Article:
The Fourth Of July Has Become a Day of Mourning
For Me and Many Others Who See What America Has Become, July 4 is No Longer a Day of Celebration
My Mayflower ancestors, illegal immigrants from England in 1620, invaded a country not their own. Those immigrants, including Isaac Allerton, Mary Norris, and their children including four-year-old daughter Mary Allerton, were Pilgrim Separatists, seeking religious freedom in a new place. They had been forced to flee their home in England in order to worship as they were called to do, and build a new life in a country far different from what they knew. It was worth giving up everything they had to start a new life, where they could worship as they chose. They stole the country of my Indigenous ancestors, and started a history of genocide, yes. They were seeking freedom, but their Christian religion was a martial one, so they did what they had been taught. Today, we know better. But are we doing better? I have my doubts.
My Revolutionary War ancestors, Captain Obadiah Gore and six of his sons, fought for freedom from the British, to ensure that their descendants lived free from tyranny. Three of Obadiah's sons died in the Massacre of Wyoming (Pennsylvania), when British troops, including Iroquois warriors, attacked Forty Fort, where settlers had taken refuge. "In early June, Colonel John Butler led a force of 1,000 loyalists and Iroquois allies against the 5,000 inhabitants of the valley—mostly American women and children gathered at Forty Fort. About 300 men and boys left the protection of the fort to meet the attackers. In the massacre that followed, 360 men, women, and children lost their lives, and many others who escaped to the forests died of starvation or exposure." My Colonial ancestors were fighting for freedom to live their lives in a new country. My Iroquois ancestors were fighting to oust them from their lands. Many suffered, on both sides. Many died, on both sides. But the United States of America came into being, with the Declaration of Independence and the Constitution of the United States the basis of our government. And I had ancestors on both sides. (https://www.britannica.com/event/Wyoming-Massacre)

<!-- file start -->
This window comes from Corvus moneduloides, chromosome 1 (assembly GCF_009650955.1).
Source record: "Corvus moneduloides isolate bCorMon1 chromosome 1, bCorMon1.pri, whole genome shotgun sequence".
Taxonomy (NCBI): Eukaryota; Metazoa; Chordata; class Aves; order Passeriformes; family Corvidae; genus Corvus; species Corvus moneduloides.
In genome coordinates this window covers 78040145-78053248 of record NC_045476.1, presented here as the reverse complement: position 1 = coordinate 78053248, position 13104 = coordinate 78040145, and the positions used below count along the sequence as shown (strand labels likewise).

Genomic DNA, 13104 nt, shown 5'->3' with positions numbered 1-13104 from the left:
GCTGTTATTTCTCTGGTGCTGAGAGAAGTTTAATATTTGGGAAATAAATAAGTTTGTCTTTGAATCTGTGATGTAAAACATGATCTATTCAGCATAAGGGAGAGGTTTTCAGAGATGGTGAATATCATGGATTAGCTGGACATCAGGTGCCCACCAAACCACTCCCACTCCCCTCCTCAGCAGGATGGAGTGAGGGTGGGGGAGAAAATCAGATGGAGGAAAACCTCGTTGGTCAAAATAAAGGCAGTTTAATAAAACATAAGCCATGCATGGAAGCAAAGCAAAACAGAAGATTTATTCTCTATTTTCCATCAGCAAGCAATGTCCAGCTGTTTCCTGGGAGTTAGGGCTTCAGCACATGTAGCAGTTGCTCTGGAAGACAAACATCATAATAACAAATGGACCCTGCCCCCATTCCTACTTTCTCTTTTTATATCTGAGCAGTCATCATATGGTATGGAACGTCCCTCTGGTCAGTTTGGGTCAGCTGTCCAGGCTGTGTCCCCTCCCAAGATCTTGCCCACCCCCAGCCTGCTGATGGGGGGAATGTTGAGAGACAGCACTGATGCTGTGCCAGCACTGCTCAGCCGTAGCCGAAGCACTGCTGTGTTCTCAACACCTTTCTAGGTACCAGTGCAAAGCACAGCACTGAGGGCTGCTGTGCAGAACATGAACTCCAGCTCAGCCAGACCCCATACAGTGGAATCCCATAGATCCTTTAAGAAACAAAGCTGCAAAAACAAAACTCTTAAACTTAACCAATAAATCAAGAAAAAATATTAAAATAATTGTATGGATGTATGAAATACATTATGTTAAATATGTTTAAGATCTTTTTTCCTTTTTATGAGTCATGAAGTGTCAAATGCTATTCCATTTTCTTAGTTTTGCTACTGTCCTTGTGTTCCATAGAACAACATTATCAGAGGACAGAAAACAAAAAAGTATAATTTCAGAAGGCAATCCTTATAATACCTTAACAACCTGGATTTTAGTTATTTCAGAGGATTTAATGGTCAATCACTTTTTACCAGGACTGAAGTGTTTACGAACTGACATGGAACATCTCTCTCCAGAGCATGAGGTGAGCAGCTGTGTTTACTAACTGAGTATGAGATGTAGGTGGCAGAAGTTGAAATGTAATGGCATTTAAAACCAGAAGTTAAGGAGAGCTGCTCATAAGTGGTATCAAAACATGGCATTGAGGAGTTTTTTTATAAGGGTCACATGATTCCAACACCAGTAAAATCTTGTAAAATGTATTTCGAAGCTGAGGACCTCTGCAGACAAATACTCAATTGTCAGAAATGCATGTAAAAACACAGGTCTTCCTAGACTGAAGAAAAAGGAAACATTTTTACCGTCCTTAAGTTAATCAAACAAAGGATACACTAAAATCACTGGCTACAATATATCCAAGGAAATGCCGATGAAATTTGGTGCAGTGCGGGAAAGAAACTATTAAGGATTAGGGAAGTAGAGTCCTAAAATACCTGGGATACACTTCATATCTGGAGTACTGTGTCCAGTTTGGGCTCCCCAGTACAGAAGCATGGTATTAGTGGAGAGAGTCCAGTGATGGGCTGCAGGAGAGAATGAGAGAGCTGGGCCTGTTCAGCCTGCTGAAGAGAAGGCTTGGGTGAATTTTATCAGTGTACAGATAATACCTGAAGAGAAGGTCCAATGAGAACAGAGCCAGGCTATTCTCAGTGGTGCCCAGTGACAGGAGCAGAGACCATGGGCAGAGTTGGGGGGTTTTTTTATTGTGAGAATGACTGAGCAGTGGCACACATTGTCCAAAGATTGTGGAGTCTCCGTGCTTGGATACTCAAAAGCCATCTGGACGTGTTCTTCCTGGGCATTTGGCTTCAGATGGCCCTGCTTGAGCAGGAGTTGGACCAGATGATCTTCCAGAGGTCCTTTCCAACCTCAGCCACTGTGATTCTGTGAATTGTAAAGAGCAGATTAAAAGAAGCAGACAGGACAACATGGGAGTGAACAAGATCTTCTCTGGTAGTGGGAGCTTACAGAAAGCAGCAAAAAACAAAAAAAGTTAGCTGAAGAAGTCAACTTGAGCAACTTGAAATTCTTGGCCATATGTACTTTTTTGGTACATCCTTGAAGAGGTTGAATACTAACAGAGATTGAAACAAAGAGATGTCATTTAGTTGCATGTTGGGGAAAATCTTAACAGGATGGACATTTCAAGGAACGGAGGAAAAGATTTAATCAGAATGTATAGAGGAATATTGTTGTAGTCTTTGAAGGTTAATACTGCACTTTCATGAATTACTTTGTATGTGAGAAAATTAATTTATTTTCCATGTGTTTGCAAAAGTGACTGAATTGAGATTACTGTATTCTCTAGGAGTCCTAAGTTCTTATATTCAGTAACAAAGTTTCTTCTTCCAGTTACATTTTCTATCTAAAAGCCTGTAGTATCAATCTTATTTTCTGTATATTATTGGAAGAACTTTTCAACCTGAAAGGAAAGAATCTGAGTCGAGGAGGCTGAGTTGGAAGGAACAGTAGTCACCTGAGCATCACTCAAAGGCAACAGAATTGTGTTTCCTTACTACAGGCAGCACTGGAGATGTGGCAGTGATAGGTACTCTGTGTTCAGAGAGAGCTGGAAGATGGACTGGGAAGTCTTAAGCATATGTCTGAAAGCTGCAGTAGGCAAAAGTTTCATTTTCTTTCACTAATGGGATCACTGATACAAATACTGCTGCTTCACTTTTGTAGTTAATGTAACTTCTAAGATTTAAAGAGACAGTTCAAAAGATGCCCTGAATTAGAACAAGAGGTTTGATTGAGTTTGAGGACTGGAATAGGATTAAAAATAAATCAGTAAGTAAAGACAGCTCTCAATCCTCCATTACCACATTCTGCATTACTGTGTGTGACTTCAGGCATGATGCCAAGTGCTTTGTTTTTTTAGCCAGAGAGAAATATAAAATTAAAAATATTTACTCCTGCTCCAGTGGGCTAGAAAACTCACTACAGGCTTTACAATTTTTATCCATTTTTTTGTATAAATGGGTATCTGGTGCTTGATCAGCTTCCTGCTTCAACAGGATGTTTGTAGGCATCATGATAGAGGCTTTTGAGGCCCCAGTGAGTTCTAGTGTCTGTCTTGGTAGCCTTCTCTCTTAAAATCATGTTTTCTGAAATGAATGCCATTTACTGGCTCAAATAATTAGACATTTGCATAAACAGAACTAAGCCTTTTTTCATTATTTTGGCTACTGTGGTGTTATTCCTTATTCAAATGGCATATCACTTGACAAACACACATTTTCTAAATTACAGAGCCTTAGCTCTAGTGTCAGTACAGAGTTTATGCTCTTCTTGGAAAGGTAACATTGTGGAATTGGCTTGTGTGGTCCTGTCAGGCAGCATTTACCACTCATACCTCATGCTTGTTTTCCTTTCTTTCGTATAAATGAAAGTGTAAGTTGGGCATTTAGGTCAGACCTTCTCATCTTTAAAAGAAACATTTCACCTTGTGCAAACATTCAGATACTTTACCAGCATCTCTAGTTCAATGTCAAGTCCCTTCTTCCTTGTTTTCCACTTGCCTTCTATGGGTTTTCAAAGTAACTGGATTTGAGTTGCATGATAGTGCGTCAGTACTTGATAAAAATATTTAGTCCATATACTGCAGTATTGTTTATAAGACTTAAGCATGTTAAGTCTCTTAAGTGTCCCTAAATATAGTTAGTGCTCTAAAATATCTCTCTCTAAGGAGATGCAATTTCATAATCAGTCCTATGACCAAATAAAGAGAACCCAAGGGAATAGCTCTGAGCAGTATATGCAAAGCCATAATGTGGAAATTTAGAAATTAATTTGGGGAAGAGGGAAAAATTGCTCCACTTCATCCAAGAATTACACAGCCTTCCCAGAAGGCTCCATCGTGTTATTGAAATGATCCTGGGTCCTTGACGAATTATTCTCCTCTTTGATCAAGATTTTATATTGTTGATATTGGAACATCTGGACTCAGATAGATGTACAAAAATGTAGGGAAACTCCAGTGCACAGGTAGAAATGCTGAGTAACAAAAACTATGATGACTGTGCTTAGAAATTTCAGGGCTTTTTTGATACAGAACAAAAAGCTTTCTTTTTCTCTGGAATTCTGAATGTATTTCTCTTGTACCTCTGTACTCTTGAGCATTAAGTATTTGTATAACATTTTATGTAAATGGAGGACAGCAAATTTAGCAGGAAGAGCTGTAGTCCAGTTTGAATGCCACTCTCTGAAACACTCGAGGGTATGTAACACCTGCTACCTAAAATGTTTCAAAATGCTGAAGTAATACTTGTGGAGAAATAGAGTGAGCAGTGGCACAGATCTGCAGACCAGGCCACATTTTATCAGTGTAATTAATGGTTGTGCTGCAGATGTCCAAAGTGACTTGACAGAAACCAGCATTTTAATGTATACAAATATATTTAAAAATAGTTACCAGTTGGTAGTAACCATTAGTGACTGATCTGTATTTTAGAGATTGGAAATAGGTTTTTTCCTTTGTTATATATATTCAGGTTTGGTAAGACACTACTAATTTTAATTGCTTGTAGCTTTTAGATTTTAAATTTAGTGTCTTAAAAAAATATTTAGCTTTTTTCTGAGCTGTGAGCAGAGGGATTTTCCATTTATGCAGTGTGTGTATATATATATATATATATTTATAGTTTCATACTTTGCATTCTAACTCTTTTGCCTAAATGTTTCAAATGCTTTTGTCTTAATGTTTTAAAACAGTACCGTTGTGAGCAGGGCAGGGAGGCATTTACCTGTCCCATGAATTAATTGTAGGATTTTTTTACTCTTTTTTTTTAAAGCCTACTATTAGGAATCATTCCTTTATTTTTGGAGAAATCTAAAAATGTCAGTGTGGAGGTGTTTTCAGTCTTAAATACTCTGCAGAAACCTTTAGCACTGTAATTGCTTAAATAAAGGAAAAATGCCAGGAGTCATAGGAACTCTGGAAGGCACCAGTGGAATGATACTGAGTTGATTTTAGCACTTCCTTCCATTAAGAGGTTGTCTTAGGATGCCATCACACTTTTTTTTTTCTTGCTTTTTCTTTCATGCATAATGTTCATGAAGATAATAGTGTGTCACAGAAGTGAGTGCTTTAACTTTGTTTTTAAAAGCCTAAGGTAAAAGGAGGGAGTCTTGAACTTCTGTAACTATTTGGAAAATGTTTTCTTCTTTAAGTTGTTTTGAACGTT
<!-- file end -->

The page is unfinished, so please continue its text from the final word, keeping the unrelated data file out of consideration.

My Civil War ancestors (2x-great-uncles), Mordecai Hills, Billings Hills, and John Hills, fought to preserve the union of states that their forebears had founded nearly one hundred years earlier, serving when called to protect their country from division. They fought to free the slaves held in the South, although I can't say that this was their calling. War is a complicated thing, and motives are difficult to determine when the men involved left no written records. From Tioga County, New York, these men served in the 109th Regiment. My 2x-great-uncle Mordecai Hills died in battle October 11th, 1863. The Union was preserved and the slaves were freed. But we live today with institutional racism imbedded in every part of our national psyche, from individuals to the laws which have been adopted to the people who carry out those laws. Was this what my Civil War ancestors fought for? I'd like to think that they would be appalled by what we have come to, but there is no way to know how these men felt. I do know how I feel. And I AM appalled.